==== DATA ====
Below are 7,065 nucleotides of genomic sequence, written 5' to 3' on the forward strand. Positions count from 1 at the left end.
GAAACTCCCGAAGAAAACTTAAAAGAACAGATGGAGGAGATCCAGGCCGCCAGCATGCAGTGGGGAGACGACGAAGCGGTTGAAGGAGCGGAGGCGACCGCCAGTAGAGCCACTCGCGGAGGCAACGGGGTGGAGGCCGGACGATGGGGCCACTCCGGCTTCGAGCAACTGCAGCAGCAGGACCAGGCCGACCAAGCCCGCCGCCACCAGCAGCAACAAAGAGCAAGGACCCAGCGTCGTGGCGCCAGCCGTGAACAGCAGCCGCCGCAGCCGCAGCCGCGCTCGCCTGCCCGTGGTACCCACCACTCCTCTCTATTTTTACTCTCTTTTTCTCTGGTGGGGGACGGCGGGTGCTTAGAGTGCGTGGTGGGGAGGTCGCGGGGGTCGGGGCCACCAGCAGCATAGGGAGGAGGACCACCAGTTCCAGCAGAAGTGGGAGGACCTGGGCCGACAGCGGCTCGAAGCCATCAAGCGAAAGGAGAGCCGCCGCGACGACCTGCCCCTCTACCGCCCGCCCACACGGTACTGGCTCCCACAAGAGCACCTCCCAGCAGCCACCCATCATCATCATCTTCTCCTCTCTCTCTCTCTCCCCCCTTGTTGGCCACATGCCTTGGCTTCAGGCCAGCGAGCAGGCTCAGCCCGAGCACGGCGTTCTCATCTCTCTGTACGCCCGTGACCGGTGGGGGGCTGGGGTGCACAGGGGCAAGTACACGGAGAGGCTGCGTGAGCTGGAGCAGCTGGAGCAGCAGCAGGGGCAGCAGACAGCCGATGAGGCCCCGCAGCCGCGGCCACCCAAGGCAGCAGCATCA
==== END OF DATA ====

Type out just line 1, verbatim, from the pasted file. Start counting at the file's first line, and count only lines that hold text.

Below are 7,065 nucleotides of genomic sequence, written 5' to 3' on the forward strand. Positions count from 1 at the left end.